Venus flytraps (and secrets to keeping them alive)

A Dionaea muscipula, the Venus Flytrap, among the collection of carnivorous plants at California State University Fullerton's greenhouse.
(Irfan Khan / Los Angeles Times)
Special to The Times

ED READ bends over a tray of plants in the Cal State Fullerton greenhouse and gently tickles the leaf of a Venus flytrap. Twice. Two leaves snap shut in a 10th of a second. “It’s like a pseudo-memory,” he says. “Touch it once and nothing happens, but if you do it again within a few seconds, it will close.”

Attract, entrap, digest. Understanding how a Venus flytrap turns a fly into food is pretty easy. But keeping the flytrap happy and healthy? Not so much. Like the goldfish won at a charity bazaar, the plant is notoriously difficult to keep alive.

“People buy a flytrap in this little pot with a plastic dome on top, and it’s a recipe for death,” Read says.


Once an exotic rarity, flytraps are as readily available at 99-cent stores as they are in nurseries, thanks to improved tissue-culture technology. That’s good news, unless you’re a flytrap. The thud of those little pots landing in kitchen trash cans is louder than ever.

In search of the secrets to keeping the finicky plants alive, a novice needs expert advice, which brings us to the Fullerton greenhouse.

There are hundreds of flytraps here, young leaves pushing up and unfolding. Thousands more carnivorous plants keep them company: flat-leafed butterworts, bladderworts, bulbous pitcher plants and delicate sundews, their long tentacle-shaped leaves glistening with drops of digestive enzymes. The collection is one of the largest of its kind in California.

In many respects, flytraps should be easy. They don’t require fertilizing. They can survive under full sun or fluorescent lights. Unlike so many other houseplants, they can sit in a half-inch of standing water without fear of roots rotting. So what’s the problem?

“It’s the water,” says Read, explaining that the alkaline-dissolved solids in California’s tap water are poisonous to most carnivorous plants -- flytraps in particular. Flytraps come from a swamp in the Carolinas where they live in full sun, high humidity and pure water, which is the most important element.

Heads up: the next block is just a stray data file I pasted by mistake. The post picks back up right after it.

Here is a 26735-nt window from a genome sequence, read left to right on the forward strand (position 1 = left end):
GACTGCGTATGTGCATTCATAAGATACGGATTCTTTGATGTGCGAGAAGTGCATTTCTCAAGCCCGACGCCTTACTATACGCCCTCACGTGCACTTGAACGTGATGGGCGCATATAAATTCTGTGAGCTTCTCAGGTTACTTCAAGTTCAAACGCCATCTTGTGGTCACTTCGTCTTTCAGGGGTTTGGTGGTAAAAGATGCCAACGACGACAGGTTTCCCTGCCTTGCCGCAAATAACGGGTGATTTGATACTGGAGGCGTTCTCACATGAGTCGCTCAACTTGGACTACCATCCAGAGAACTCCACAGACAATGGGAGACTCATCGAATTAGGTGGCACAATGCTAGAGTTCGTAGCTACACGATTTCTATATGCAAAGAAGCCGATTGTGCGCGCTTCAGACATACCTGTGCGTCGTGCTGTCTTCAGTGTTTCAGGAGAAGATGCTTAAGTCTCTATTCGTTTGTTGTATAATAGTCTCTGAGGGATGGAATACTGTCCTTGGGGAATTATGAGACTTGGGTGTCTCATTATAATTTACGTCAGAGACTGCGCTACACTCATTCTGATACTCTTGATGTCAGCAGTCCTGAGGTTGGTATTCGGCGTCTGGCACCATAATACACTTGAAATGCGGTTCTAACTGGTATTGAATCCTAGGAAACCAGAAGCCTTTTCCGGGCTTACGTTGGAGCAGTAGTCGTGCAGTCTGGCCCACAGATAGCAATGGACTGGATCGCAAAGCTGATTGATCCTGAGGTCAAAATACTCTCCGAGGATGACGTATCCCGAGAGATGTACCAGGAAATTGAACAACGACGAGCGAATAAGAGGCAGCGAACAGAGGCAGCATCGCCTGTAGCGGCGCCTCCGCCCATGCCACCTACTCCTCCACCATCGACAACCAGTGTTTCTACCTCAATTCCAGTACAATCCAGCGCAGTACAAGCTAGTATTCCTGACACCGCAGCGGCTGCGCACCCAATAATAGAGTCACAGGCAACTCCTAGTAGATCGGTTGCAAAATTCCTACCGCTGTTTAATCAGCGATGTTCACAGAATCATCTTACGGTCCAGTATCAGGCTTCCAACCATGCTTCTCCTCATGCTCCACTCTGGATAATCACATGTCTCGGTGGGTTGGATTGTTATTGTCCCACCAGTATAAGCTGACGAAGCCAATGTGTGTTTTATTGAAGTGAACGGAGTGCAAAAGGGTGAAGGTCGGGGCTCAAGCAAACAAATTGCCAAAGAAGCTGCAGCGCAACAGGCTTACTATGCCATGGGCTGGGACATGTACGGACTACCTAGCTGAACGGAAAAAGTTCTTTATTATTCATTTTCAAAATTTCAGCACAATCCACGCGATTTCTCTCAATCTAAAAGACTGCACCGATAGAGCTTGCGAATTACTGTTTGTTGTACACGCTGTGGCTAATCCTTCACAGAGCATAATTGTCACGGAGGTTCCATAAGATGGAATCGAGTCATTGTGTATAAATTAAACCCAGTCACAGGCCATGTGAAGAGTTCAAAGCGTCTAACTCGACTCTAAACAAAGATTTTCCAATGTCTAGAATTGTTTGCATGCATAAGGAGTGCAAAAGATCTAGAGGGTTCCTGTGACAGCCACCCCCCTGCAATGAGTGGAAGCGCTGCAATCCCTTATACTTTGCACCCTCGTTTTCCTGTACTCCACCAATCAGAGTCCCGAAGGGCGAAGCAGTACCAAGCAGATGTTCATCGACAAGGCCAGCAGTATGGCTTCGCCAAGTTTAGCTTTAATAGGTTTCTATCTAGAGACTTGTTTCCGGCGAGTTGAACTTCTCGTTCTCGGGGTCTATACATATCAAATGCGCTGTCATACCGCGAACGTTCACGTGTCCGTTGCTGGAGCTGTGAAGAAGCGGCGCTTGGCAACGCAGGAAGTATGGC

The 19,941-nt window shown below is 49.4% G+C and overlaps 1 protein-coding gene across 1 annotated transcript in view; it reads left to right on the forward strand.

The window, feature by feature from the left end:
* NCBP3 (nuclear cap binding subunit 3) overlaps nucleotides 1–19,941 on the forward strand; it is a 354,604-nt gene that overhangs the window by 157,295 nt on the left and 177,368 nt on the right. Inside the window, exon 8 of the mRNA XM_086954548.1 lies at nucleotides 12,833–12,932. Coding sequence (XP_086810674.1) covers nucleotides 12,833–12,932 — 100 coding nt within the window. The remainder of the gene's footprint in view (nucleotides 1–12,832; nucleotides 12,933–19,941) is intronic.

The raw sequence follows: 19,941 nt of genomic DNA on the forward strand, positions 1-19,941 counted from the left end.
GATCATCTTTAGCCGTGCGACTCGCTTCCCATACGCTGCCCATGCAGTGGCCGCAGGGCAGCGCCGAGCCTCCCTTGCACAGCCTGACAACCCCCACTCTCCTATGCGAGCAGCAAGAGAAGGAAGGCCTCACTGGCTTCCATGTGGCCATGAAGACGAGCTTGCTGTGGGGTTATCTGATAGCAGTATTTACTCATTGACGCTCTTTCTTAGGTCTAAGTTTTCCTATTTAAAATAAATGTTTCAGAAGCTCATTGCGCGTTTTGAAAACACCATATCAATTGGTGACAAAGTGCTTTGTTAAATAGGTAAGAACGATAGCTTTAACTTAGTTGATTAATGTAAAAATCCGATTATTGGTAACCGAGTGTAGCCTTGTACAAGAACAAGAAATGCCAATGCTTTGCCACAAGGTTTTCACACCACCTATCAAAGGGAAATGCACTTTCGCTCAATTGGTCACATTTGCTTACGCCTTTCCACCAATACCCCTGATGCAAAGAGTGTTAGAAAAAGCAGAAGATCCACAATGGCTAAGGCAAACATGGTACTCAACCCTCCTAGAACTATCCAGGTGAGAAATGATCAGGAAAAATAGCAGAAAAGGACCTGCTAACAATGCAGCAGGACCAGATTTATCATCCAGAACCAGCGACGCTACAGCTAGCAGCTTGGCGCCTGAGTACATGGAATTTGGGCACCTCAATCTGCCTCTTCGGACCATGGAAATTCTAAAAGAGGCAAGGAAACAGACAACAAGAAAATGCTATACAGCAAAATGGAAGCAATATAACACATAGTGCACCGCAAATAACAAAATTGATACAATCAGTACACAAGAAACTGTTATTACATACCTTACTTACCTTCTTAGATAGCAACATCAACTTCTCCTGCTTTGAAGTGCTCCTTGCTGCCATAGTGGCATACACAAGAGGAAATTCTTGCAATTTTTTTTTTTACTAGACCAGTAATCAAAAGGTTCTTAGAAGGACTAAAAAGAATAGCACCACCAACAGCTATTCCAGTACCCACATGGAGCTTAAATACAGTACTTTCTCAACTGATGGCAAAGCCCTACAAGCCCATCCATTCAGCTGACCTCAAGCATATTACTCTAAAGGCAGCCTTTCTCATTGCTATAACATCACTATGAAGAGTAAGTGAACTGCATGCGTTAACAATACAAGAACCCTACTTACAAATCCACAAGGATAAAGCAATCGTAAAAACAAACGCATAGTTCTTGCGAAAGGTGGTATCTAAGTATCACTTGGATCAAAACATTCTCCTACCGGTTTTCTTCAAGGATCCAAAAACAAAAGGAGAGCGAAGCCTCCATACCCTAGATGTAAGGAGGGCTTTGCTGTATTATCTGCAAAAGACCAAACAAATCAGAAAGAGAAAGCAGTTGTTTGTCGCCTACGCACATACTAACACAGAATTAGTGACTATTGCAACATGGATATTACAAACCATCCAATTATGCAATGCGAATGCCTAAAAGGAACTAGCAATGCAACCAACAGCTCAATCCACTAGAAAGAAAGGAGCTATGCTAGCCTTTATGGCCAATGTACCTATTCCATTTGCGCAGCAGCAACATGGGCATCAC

“To help the plant thrive, give it distilled or reverse osmosis water,” Read says. “Even rainwater.”


Dry air, especially Santa Ana winds, can damage plants quickly. Those kept indoors should be far away from heaters or air conditioning vents.

Part of Read’s collection came from Forbes Conrad, a 22-year-old Moorpark College student who has been enamored of carnivorous plants for nearly half of his life. He insists they are not hard to grow or propagate. Indeed, understand the plants’ proclivities and it’s easy to wind up with too large a collection. At one time he had 400 pitcher plants in his backyard and a home-built bog.

“It’s like having a pet,” he says. “You have to watch them. You only need to repot them when they get overcrowded. If you put a dead fly in a flytrap, you’ll have to massage the hairs to get them to close.”

When gardeners have mastered flytraps and are ready for more expensive and dramatic species, pitcher plants are often the choice. Some tropical varieties produce football-sized jugs with sweet-smelling nectar at the top, a waxy surface and downward sloping hairs that lead to a pool of water and digestive fluids. At least one has been found trying to digest a rat.

“These plants aren’t boring,” Read says. “They aren’t just greenery, a flower. They actually do something. However I don’t usually invite girls over to my house to feed the plants. It’s a mood killer, right there.”

Although some collectors amass huge collections, grower Ivan Snyder has built a reputation for having a small but impeccable assortment in his Inglewood apartment. Among members of the Los Angeles Carnivorous Plant Society, Snyder is known as Dr. Frankensnyder for his ability to crossbreed and for the health and excellence of his specimens.


His collection is smaller than usual now, only 16 plants -- a few flytraps, sundews (his favorites) and an Australian pitcher plant. They’re all kept indoors, arranged on trays underneath two 4-foot cool-light fluorescent bulbs. Beneath the trays are his tools: a jeweler’s magnifying headset, loupes, tweezers, tiny knives and clippers. He also has vials of food, including dried shrimp, live wingless fruit flies and vitamin-enriched freeze-dried flies. He sometimes prepares a diluted Miracle-Gro solution, which he squirts onto a fly with a syringe before dropping it onto a leaf.

“People tend to go overboard with this hobby, but I don’t do that,” he says. “It’s too many mouths to feed.”

A collector for 20 years, Snyder says he started like everyone else. He got a flytrap from a nursery, gave it tap water and watched it die after a few months. Once he found out about using pure water, his plants thrived. He’s had one flytrap for seven years.

Collectors typically don’t think of them as plants, he says, because they act more like animals.

“They take the place of pets, but they’re not as messy, and if they die, they don’t smell bad,” he says. “They don’t make any noise -- all the benefits of pets but none of the downside.”

Venus flytraps are just the start. Get cozy with the Cal State Fullerton greenhouse’s carnivorous plants, some of which are surprisingly beautiful, in the photo gallery accompanying this article: Venus flytraps and other carnivorous plants.


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